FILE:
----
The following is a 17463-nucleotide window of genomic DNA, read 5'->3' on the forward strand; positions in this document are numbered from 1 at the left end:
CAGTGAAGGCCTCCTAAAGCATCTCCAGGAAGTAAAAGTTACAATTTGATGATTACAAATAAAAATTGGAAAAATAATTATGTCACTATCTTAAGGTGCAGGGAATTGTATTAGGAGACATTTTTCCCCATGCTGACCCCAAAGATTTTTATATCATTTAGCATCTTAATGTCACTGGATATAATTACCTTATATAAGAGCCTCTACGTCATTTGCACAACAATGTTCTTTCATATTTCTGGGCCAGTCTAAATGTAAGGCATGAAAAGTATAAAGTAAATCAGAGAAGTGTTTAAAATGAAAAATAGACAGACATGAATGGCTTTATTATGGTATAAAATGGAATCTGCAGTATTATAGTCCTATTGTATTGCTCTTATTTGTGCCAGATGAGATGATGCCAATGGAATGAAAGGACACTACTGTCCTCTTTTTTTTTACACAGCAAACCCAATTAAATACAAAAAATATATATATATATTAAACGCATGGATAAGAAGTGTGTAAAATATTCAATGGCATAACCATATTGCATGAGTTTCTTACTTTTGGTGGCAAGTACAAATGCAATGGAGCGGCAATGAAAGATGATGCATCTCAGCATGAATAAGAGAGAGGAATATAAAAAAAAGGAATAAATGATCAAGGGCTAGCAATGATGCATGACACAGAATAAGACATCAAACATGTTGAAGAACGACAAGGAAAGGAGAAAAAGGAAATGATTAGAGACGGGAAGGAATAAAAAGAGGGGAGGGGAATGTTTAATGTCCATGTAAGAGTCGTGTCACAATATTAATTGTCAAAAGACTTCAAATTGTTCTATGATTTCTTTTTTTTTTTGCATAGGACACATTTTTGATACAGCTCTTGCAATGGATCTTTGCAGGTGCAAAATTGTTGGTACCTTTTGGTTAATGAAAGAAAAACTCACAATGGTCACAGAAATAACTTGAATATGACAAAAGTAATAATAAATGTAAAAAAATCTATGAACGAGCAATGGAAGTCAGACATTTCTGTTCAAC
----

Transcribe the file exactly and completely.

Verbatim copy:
The following is a 17463-nucleotide window of genomic DNA, read 5'->3' on the forward strand; positions in this document are numbered from 1 at the left end:
CAGTGAAGGCCTCCTAAAGCATCTCCAGGAAGTAAAAGTTACAATTTGATGATTACAAATAAAAATTGGAAAAATAATTATGTCACTATCTTAAGGTGCAGGGAATTGTATTAGGAGACATTTTTCCCCATGCTGACCCCAAAGATTTTTATATCATTTAGCATCTTAATGTCACTGGATATAATTACCTTATATAAGAGCCTCTACGTCATTTGCACAACAATGTTCTTTCATATTTCTGGGCCAGTCTAAATGTAAGGCATGAAAAGTATAAAGTAAATCAGAGAAGTGTTTAAAATGAAAAATAGACAGACATGAATGGCTTTATTATGGTATAAAATGGAATCTGCAGTATTATAGTCCTATTGTATTGCTCTTATTTGTGCCAGATGAGATGATGCCAATGGAATGAAAGGACACTACTGTCCTCTTTTTTTTTACACAGCAAACCCAATTAAATACAAAAAATATATATATATATTAAACGCATGGATAAGAAGTGTGTAAAATATTCAATGGCATAACCATATTGCATGAGTTTCTTACTTTTGGTGGCAAGTACAAATGCAATGGAGCGGCAATGAAAGATGATGCATCTCAGCATGAATAAGAGAGAGGAATATAAAAAAAAGGAATAAATGATCAAGGGCTAGCAATGATGCATGACACAGAATAAGACATCAAACATGTTGAAGAACGACAAGGAAAGGAGAAAAAGGAAATGATTAGAGACGGGAAGGAATAAAAAGAGGGGAGGGGAATGTTTAATGTCCATGTAAGAGTCGTGTCACAATATTAATTGTCAAAAGACTTCAAATTGTTCTATGATTTCTTTTTTTTTTTGCATAGGACACATTTTTGATACAGCTCTTGCAATGGATCTTTGCAGGTGCAAAATTGTTGGTACCTTTTGGTTAATGAAAGAAAAACTCACAATGGTCACAGAAATAACTTGAATATGACAAAAGTAATAATAAATGTAAAAAAATCTATGAACGAGCAATGGAAGTCAGACATTTCTGTTCAAC